USAID's org chart, DFID's London bridge, and Hungary's crackdown: This week in development

The flag of Hungary. Photo by: Neil / CC BY

U.K. aid chief Penny Mordaunt seeks to align foreign aid with “the priorities of the people,” official development assistance stays flat in 2017, and Hungarians pave the way for an NGO and refugee crackdown. This week in development.

U.S. Agency for International Development leaders unveiled a new organizational chart, which calls for a number of substantial changes to the agency’s management of humanitarian crises, internal budgeting, and country policy planning. While the redesign effort has taken place under the shadow of deep budget cuts proposed by the Trump administration, USAID’s leaders are adamant that the changes they are proposing are not aimed at scaling back. Among other changes, the new org chart — which will now be distributed for feedback and eventually sent to Congress — proposes to consolidate USAID’s humanitarian, conflict, and crisis-related activities under a new associate administrator for relief, resilience, and response. It also proposes to create a Bureau of Humanitarian Assistance, which would combine the offices of Food for Peace and U.S. Foreign Disaster Assistance. USAID Administrator Mark Green clarified that the organizational changes only amount to about 20 percent of the overall transformation his team is undertaking — the other 80 percent relates to process and policy changes that are still underway.

On Thursday, U.S. senators questioned Mike Pompeo, Trump’s nominee to replace Rex Tillerson as secretary of state. Pompeo vowed that he would work to fill the large number of high-level appointment gaps in U.S. foreign affairs agencies, and he appeared to reject a claim previously made by Tillerson that effective diplomacy would reduce the need for U.S. foreign affairs spending.

The committee that sets development assistance rules and tracks aid spending found that donor countries gave slightly less in 2017 than in 2016 — largely a result of less in-country spending on refugees. The Development Assistance Committee of the Organisation for Economic Co-operation and Development reported on Monday that official development assistance declined by 0.6 percent in 2017, with DAC member countries spending on average 0.31 percent of their gross national income on aid, slightly down from 0.32 percent in 2016. That compares to a United Nations target calling for countries to dedicate 0.7 percent of GNI to development assistance. After meeting that benchmark for the first time in 2016, Germany, the world’s second largest bilateral donor, failed to meet it last year.

U.K. aid chief Penny Mordaunt announced plans for the Department for International Development to partner with the City of London in an effort to encourage private investment in emerging economies. Mordaunt, in a wide-ranging speech Thursday, explained that DFID will work with major financial firms “to bring down the barriers to trade and unlock investment for emerging markets in Africa and Asia.” She sought to position these plans as part of an effort to make U.K. foreign aid better reflect “the priorities of the people,” in a speech following months of bad press about U.K. development organizations. Mordaunt addressed directly the “Oxfam scandal,” involving allegations of sexual assault against former employees at the charity. “Our development offer must be something we can be really proud of. It must be something that can be clearly understood and supported — in spirit and in practice — by those who wish to contribute further to it through extra resources, or their expertise, or their time,” she said.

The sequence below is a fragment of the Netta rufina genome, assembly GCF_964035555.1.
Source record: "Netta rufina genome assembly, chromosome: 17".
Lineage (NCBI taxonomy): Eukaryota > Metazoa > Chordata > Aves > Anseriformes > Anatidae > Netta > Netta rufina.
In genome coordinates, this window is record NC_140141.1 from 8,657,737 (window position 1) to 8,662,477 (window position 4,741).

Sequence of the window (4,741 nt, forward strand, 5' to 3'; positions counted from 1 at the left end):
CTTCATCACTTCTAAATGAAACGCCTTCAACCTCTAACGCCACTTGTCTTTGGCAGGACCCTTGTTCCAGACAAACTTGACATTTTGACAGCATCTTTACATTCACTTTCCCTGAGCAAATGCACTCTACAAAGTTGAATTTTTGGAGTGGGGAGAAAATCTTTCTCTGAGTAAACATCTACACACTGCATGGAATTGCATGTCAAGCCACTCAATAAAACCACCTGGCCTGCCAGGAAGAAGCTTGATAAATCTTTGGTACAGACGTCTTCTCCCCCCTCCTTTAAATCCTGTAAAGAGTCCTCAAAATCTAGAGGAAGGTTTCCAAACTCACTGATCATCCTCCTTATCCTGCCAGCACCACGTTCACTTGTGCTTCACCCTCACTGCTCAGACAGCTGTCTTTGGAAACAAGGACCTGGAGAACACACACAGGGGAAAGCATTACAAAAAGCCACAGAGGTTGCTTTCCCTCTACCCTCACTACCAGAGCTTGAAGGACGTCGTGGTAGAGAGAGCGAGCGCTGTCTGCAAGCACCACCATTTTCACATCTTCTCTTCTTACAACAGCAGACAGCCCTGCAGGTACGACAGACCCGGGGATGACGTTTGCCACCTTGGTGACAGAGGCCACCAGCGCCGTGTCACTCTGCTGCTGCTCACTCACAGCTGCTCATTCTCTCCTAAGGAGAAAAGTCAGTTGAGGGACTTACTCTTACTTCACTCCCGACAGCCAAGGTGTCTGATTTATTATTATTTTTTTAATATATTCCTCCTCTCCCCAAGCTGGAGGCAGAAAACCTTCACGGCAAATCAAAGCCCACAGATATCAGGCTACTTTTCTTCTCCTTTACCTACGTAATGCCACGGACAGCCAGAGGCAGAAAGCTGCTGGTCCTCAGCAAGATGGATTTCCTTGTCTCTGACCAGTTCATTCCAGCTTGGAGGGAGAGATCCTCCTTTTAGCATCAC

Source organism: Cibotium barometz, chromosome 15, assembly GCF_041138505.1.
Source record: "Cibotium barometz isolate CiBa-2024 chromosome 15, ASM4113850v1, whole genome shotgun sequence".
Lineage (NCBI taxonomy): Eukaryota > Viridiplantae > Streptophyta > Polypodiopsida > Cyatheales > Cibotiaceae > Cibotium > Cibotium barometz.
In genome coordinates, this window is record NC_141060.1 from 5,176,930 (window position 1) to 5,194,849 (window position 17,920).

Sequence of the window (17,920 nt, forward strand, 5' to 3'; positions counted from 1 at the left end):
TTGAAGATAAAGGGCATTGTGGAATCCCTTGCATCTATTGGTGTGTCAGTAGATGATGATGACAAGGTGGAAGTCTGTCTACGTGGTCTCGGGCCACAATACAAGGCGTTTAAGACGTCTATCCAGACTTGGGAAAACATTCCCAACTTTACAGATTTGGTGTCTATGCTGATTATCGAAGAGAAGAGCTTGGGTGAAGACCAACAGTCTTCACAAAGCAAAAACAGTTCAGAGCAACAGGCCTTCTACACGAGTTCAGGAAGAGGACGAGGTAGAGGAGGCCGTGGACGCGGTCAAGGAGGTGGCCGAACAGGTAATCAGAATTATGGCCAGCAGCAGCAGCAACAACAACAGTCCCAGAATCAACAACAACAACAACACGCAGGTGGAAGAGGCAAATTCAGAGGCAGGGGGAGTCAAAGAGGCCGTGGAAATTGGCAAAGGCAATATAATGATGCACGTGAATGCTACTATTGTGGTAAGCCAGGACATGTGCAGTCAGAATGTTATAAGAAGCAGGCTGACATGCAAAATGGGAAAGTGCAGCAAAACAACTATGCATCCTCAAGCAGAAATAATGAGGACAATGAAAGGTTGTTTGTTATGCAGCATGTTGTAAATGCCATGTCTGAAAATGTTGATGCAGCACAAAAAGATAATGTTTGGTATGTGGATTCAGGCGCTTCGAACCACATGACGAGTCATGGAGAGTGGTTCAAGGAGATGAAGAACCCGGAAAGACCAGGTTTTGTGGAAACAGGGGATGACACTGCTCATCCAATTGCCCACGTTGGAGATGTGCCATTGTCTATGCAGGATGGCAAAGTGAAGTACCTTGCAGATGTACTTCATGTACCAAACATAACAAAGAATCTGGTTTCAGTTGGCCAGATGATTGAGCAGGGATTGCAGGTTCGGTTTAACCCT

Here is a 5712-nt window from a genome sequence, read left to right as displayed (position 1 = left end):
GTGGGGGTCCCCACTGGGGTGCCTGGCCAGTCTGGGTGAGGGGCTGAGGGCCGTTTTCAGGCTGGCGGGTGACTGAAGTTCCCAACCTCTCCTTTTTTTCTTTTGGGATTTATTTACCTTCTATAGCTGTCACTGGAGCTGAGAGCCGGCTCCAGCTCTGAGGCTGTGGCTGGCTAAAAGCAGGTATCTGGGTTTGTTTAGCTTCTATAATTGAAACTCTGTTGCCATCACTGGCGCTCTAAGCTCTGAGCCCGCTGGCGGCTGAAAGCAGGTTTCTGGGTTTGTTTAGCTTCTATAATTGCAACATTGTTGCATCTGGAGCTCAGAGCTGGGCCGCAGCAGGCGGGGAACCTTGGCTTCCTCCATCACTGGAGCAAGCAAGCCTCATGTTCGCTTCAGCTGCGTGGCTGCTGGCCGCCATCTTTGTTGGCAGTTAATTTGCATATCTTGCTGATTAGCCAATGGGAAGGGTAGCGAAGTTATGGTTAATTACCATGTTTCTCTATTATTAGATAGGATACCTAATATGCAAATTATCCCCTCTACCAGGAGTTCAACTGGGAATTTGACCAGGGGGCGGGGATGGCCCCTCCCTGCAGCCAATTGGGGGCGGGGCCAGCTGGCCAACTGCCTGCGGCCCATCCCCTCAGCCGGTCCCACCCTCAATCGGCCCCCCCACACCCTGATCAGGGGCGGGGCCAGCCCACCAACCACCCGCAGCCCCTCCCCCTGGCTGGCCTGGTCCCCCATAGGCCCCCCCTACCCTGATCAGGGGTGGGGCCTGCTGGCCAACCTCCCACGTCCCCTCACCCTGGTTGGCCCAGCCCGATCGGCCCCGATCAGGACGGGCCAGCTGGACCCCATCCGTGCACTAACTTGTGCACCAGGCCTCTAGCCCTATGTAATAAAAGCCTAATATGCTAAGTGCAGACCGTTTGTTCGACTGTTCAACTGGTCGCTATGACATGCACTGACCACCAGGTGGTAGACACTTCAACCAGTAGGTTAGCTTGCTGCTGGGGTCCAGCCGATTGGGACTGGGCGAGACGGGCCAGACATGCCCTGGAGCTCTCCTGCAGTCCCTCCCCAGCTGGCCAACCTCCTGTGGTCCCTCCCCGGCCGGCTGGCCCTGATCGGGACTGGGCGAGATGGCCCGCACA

Voters in Hungary have handed a two-thirds “supermajority” to the party led by Prime Minister Viktor Orban. The party has vowed to further crack down on civil society groups it accuses of representing foreign interests and seeking to open Hungary’s borders to migrants and refugees. Orban and the Fidesz party have taken particular aim at the Open Society Foundations, founded and funded by Hungarian-American financier George Soros, and the nongovernmental organizations they support. A so-called “Stop Soros” legislative package is under consideration, which aims to place heavy restrictions on NGOs operating in the country — particularly those advocating on behalf of refugees. Devex traveled to Hungary for the election, and spoke with NGO leaders, who described an “existential” threat from this pending legislation, which many of them believe is a sincere policy goal of Orban’s, not just election rhetoric.

About the author

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    Michael Igoe

    Michael Igoe is a Senior Reporter with Devex, based in Washington, D.C. He covers U.S. foreign aid, global health, climate change, and development finance. Prior to joining Devex, Michael researched water management and climate change adaptation in post-Soviet Central Asia, where he also wrote for EurasiaNet. Michael earned his bachelor's degree from Bowdoin College, where he majored in Russian, and his master’s degree from the University of Montana, where he studied international conservation and development.